For 32 years, Ernie Coombs played Mr. Dressup and opened the doors to a world of imagination when he lifted the lid on his famous Tickle Trunk and shared in the antics of his faithful puppet friends Casey and Finnegan.
Coombs was born Nov. 26, 1927 in Lewiston, Maine.
Initially trained as a commercial artist, Coombs later graduated from the Pittsburgh Miniature Theatre along with Fred Rogers. In 1963, Rogers brought Coombs to Canada to work as a puppeteer on his CBC Television show Misterogers. Rogers soon acquired the rights for his show from CBC and returned to the United States one year later. He would eventually go on to great success as the host of another beloved children's program Mr. Rogers' Neighborhood on PBS.
In 1964, Coombs decided to stay in Canada and created the character Mr. Dressup for the educational CBC-TV program Butternut Square. But the program, popular with young children, was burdened with high-production costs and was cancelled after two years.
Coombs and puppeteer Judith Lawrence proposed to stage a scaled-down show. The new show would feature Coombs' Mr. Dressup character and Lawrence's puppets Casey and Finnegan. Mr. Dressup debuted in 1967.
Mr. Dressup was a success, capturing 90 per cent of its intended audience for close to three decades. The show remained extremely popular with Canadian children until Coombs retired and CBC-TV stopped producing the show in 1996.
Children adored Coombs and his fun-loving, unassuming manner. His tickle trunk overflowed with costumes. His two trusty puppet friends were always at his side. And with just scissors, glue, craft paper and a black marker, he could work magic.
He developed a more intimate long-lasting one-on-one connection with his young audience by talking directly to the camera.
Coombs never demonstrated any trace of self-consciousness when donning elaborate costumes and explained once that he was simply doing what any father would do with his kids. Coombs had two children, Cathy and Chris, and many grandchildren.
Coombs bantered breezily with puppet Casey and his mute puppy Finnegan.
"He was comfortable with humans dealing with puppets," said puppeteer Judith Lawrence. "There wasn't any of that sort of embarrassment that some humans would feel if they suddenly found themselves talking to a lot of puppets."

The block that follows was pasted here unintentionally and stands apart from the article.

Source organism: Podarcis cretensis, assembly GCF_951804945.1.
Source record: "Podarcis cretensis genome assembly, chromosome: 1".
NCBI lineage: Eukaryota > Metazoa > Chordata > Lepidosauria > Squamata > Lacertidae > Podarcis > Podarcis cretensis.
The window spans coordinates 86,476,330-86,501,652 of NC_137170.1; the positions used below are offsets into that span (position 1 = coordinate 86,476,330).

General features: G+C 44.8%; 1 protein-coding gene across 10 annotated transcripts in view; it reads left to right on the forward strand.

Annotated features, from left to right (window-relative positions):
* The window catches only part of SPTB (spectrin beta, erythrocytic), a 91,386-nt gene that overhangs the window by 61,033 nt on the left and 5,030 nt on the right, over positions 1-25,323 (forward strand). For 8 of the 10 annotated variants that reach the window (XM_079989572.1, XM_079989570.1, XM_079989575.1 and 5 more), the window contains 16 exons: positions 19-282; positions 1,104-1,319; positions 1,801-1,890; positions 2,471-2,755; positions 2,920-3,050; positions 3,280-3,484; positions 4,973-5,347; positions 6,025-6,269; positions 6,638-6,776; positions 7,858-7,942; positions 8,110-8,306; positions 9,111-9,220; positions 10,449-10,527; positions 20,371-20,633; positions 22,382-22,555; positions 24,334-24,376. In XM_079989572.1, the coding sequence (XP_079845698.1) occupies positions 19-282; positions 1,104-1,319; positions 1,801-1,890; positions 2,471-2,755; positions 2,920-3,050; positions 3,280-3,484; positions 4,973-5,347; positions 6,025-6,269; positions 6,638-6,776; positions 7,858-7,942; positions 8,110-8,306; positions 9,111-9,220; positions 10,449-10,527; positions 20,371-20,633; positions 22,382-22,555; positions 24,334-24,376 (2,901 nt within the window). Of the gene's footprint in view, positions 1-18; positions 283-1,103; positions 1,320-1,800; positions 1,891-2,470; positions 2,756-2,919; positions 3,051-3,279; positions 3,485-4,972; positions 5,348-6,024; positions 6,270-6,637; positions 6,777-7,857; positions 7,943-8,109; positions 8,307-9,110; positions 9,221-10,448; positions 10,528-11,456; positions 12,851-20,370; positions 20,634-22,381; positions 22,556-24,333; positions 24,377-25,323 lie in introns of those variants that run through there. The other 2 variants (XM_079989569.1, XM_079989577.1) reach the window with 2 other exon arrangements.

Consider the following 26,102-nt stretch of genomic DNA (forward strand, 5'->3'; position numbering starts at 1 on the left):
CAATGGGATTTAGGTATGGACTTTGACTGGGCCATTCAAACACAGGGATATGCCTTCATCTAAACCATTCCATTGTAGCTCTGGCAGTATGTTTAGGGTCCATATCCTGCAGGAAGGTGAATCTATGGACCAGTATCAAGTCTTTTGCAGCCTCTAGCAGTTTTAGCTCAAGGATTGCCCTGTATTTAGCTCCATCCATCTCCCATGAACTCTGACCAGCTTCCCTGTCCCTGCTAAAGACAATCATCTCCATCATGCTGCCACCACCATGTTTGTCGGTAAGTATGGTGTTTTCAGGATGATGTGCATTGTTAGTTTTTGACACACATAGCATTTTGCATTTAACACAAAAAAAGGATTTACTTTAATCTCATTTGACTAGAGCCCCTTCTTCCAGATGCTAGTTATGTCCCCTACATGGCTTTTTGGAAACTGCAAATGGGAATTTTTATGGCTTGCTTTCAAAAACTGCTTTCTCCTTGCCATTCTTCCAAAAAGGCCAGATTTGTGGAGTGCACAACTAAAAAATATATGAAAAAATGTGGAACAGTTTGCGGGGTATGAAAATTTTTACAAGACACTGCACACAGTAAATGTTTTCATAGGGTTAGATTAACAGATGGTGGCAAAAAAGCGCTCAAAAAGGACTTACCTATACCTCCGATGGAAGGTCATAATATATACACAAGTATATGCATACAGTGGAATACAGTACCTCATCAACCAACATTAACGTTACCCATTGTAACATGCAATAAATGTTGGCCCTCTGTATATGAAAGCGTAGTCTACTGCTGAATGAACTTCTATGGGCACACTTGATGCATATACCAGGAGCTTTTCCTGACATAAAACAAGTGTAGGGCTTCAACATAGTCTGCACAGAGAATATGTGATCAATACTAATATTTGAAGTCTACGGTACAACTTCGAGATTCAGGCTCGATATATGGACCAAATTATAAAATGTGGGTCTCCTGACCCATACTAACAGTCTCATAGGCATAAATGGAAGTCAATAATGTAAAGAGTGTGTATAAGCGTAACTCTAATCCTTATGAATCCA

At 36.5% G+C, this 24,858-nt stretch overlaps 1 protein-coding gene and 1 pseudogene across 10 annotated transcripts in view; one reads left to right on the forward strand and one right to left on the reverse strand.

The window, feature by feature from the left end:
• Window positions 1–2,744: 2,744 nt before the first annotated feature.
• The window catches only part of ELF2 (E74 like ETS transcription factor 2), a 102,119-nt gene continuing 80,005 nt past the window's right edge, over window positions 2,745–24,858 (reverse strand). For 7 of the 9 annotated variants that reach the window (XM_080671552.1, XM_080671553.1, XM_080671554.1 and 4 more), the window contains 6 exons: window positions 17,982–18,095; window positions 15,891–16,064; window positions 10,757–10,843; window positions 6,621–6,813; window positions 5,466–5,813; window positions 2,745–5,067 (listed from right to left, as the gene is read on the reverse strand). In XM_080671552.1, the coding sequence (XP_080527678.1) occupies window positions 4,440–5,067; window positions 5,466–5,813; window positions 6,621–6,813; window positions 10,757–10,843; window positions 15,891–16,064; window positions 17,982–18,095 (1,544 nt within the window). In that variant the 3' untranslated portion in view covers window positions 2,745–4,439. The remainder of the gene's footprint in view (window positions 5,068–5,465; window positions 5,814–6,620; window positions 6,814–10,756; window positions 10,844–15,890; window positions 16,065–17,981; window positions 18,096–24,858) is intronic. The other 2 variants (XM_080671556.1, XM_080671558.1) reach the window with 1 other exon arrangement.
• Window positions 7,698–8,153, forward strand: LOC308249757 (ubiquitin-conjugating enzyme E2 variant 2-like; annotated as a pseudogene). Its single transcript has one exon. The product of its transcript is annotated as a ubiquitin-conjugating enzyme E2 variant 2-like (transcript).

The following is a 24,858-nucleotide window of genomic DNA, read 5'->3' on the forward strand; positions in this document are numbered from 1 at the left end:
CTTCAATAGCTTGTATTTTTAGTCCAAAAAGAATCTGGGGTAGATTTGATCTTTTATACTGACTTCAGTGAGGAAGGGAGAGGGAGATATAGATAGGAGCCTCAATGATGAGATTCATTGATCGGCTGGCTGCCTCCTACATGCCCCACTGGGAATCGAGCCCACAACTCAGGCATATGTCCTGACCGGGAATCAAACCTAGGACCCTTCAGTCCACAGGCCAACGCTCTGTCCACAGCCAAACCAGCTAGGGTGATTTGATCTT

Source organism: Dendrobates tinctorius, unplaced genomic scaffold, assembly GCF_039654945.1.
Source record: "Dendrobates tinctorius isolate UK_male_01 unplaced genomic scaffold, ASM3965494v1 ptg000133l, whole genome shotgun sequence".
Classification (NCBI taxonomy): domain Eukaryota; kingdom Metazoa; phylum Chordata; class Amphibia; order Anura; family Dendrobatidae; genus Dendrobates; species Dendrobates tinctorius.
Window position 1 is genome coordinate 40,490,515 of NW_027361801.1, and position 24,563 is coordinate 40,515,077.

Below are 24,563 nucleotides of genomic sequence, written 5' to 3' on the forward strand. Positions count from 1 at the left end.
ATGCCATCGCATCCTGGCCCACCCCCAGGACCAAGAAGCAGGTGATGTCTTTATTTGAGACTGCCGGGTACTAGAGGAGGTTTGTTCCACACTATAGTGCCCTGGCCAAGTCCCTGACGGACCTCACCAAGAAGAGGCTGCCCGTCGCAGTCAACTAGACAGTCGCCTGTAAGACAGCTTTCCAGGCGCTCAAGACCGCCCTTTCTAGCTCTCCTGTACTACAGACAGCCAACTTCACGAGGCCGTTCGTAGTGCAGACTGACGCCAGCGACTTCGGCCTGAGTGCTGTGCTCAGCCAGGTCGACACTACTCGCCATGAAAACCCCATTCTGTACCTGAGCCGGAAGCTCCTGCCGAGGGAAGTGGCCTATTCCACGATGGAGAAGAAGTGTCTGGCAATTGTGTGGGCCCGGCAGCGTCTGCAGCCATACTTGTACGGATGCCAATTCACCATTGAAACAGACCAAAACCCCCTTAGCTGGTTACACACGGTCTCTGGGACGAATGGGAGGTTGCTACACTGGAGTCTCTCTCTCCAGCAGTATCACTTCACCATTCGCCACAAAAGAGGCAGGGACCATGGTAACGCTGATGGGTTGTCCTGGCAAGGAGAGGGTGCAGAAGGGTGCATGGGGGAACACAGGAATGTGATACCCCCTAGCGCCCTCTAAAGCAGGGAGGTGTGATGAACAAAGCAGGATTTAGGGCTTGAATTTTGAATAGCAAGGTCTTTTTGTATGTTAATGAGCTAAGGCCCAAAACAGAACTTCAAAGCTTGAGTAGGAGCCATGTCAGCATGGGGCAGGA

In 1990, Lawrence retired to B.C.'s Hornby Island. Coombs planned on retiring to Maine with his wife Marlene in 1992. Tragically, she was struck and killed by an out-of-control car that year. Coombs delayed his plans to retire.
On Feb. 14, 1996, Coombs performed in the last episode of Mr. Dressup. Hear Coombs reflect on his career:
With his Tickle Trunk closed for the final time on the air, Coombs spent several years touring college and university campuses to speak about his time as Mr. Dressup. He was a hit with the university crowd, as they had all grown up watching his show.
"There's a certain segment of 20-to 35-year-olds that have one thing in common - they all watched Casey and Finnegan and Mr. Dressup," said Susan Sheehan, a Mr. Dressup producer, shortly after his death. "It's kind of a nice warm fuzzy link between a lot of people who live across the country, and I don't think it will ever happen again."
In 1994, Coombs became a Canadian citizen. In the same year, Coombs was also feted with the Earle Grey Award for excellence in TV from the Academy of Canadian Cinema and Television. In 1996, Coombs won a Gemini for best performance in a children's program.
In 1996, he was also honoured for his many years of bringing quality programming to Canadian children when he became a Member of the Order of Canada.
In 2001, Coombs received an honorary doctorate from Trent University in Ontario. In his convocation speech, Coombs advised the graduates to, "Keep your crayons sharp, your sticky tape untangled, and always put the top back on your markers."
A few months later, Coombs suffered a stroke on Sept. 10, 2001, and died eight days later in Toronto at the age of 73. There was a great outpouring of emotion and sadness across the country as Canadians learned of his death.
At a memorial service for Coombs, Canadian actor Albert Schulz made a moving speech about the power of Mr. Dressup. "I have this fantasy in which the entire world sits down for half an hour every morning and watches Mr. Dressup. After a few days, the pundits are talking about a changed world -- a world that has gained its innocence."
Schulz continued, "Friendship is paramount. Diversity is celebrated. Not only is the world not divided along ethnic and religious lines, there is no division between species. And so what if the dogs can't be heard? Just who could hear Finnegan anyway - or did Mr. Dressup and Casey (as I have come to believe) simply endow that poor dumb dog - to make him believe he could be heard. That's OK - I buy that. Power to the people. I know my fantasy for the world is a bit of a stretch, but doesn't it beat some people's plans?"
Check back in the CBC 75th blog archives for more on Mr. Dressup, including retro ads and behind-the-scenes photos.